Tummy Aches In Breastfed Infant

  • Posted by Dr. Jay Gordon

Q. My six week old daughter seems to have an uncomfortable tummy much of the day and night. She is breastfeeding, growing quickly—at birth she was exactly seven pounds and at the six week doctor’s visit she weighed almost ten pounds! She’s smiling, but she squirms a lot and I don’t know what to do.

A. Most babies double their birth weights in the first 4-6 months of life and your daughter has added almost 50% of her birth weight in less than two months. I don’t know about you, but if I tried to gain about ninety pounds quickly, I think I’d squirm, too!

Babies get very full and very gassy and this is very normal.

I have had some great luck decreasing babies’ gastric distress by changing Mom’s diet: Eliminating dairy products, eggs and peanuts has made a huge difference for countless mothers I’ve known. These “big three” protein foods can make the milk a little harder to digest for many babies. As a good start, eliminate dairy from your diet and take a calcium-magnesium supplement if you’re worried that you don’t have enough calcium in your diet. (I have some great links here on my website about dairy free diets and the benefits to the nursing baby.)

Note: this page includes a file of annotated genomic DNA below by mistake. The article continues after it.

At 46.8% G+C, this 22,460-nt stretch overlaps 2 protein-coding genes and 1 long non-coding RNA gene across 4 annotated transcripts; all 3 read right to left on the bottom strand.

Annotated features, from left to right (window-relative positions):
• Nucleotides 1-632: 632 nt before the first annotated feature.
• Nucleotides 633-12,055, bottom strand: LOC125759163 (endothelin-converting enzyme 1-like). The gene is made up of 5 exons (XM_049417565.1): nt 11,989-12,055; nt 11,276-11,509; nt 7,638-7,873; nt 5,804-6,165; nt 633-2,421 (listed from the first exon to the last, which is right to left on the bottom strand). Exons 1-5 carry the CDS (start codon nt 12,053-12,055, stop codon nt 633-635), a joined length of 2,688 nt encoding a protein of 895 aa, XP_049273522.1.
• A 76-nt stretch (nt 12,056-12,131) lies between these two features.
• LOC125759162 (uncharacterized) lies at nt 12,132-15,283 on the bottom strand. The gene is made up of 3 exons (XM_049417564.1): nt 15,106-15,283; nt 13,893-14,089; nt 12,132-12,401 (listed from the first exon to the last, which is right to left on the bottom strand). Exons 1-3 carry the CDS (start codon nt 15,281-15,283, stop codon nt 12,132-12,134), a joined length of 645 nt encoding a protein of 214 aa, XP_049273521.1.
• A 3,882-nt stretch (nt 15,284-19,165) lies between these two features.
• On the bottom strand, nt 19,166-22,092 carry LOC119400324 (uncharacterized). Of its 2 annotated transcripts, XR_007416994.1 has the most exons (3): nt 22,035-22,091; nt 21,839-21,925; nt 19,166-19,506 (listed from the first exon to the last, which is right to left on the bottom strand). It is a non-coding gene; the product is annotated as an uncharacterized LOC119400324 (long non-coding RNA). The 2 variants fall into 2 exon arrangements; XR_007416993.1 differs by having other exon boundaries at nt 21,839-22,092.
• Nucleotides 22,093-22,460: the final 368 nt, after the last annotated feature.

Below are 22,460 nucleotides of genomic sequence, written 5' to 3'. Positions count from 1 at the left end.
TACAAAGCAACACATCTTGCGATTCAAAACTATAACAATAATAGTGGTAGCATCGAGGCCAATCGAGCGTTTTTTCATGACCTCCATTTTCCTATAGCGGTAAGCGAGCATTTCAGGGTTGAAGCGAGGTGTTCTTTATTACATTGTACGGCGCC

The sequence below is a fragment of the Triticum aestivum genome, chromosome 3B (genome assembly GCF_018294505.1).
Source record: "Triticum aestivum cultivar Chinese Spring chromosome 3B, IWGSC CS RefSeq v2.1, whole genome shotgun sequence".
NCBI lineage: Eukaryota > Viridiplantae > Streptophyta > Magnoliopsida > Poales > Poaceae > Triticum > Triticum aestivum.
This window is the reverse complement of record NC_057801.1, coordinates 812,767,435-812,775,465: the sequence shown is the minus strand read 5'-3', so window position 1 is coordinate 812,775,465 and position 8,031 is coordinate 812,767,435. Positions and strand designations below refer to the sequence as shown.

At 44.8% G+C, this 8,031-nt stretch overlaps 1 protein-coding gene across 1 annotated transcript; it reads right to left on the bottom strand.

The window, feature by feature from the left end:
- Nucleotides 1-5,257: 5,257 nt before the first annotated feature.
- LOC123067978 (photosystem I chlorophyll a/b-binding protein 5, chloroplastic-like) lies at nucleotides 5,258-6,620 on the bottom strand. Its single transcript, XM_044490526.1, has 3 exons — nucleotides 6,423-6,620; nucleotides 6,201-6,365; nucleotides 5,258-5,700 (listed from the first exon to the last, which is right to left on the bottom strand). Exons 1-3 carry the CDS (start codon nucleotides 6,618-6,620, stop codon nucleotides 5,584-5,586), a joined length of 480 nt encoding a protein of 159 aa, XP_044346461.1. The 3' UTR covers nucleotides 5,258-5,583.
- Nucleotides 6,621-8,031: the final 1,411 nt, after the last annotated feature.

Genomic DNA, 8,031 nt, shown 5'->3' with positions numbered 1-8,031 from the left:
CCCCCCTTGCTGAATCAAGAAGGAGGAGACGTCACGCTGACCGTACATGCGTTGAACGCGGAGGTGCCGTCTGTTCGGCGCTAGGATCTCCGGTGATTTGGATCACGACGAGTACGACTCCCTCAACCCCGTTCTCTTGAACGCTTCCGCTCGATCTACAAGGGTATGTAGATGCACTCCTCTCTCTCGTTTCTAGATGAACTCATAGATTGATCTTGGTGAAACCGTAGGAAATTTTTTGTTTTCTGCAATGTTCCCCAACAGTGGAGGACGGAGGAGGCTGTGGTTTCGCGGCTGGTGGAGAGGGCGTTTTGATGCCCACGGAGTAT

Try burping a little more frequently and try switching breasts only once during a nursing session. This will slightly decrease your milk flow, ease digestion and decrease gas. Breastfeed for about five minutes on “side A” and finish the nursing on “side B” and reverse this the next time you feed. Less milk may create less gas. I have had very little luck with gas-reducing drops and am a little reluctant to recommend a teaspoon or two of chamomile tea at six weeks of age even though I think it’s safe and works just fine for somewhat older infants.

Reflux is “baby heartburn” created by stomach acid in the esophagus. It responds to diet changes and position changes but may require medication and you need to talk to your pediatrician if your baby has discomfort and is spitting up a lot.

As these growth spurts subside and as her intestinal tract matures a little more she’ll have a much easier time.